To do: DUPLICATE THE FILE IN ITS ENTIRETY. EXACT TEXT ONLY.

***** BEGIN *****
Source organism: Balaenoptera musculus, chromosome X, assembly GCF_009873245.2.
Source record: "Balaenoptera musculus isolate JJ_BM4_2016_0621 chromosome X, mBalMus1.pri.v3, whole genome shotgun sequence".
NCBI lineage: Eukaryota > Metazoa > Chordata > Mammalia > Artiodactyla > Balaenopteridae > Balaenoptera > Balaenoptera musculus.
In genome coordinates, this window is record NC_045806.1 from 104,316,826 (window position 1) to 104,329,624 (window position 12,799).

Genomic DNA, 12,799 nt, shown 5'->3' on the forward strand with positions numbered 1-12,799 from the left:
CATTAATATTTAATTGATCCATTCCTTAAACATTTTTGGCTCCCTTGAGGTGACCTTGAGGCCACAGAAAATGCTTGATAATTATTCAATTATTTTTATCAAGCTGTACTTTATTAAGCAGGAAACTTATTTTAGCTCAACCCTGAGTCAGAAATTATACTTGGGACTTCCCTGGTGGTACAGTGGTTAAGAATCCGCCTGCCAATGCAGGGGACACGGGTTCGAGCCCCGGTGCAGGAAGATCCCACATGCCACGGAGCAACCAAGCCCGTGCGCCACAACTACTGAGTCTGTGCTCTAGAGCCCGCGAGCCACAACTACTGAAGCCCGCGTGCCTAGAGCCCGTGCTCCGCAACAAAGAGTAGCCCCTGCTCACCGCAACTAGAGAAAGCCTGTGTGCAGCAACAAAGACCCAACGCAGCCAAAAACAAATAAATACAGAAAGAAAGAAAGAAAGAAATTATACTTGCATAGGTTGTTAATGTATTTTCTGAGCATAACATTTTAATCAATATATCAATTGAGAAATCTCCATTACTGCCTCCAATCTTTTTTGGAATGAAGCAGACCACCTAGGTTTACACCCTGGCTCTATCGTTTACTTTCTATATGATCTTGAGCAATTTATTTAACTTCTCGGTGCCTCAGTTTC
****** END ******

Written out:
Source organism: Balaenoptera musculus, chromosome X, assembly GCF_009873245.2.
Source record: "Balaenoptera musculus isolate JJ_BM4_2016_0621 chromosome X, mBalMus1.pri.v3, whole genome shotgun sequence".
NCBI lineage: Eukaryota > Metazoa > Chordata > Mammalia > Artiodactyla > Balaenopteridae > Balaenoptera > Balaenoptera musculus.
In genome coordinates, this window is record NC_045806.1 from 104,316,826 (window position 1) to 104,329,624 (window position 12,799).

Genomic DNA, 12,799 nt, shown 5'->3' on the forward strand with positions numbered 1-12,799 from the left:
CATTAATATTTAATTGATCCATTCCTTAAACATTTTTGGCTCCCTTGAGGTGACCTTGAGGCCACAGAAAATGCTTGATAATTATTCAATTATTTTTATCAAGCTGTACTTTATTAAGCAGGAAACTTATTTTAGCTCAACCCTGAGTCAGAAATTATACTTGGGACTTCCCTGGTGGTACAGTGGTTAAGAATCCGCCTGCCAATGCAGGGGACACGGGTTCGAGCCCCGGTGCAGGAAGATCCCACATGCCACGGAGCAACCAAGCCCGTGCGCCACAACTACTGAGTCTGTGCTCTAGAGCCCGCGAGCCACAACTACTGAAGCCCGCGTGCCTAGAGCCCGTGCTCCGCAACAAAGAGTAGCCCCTGCTCACCGCAACTAGAGAAAGCCTGTGTGCAGCAACAAAGACCCAACGCAGCCAAAAACAAATAAATACAGAAAGAAAGAAAGAAAGAAATTATACTTGCATAGGTTGTTAATGTATTTTCTGAGCATAACATTTTAATCAATATATCAATTGAGAAATCTCCATTACTGCCTCCAATCTTTTTTGGAATGAAGCAGACCACCTAGGTTTACACCCTGGCTCTATCGTTTACTTTCTATATGATCTTGAGCAATTTATTTAACTTCTCGGTGCCTCAGTTTC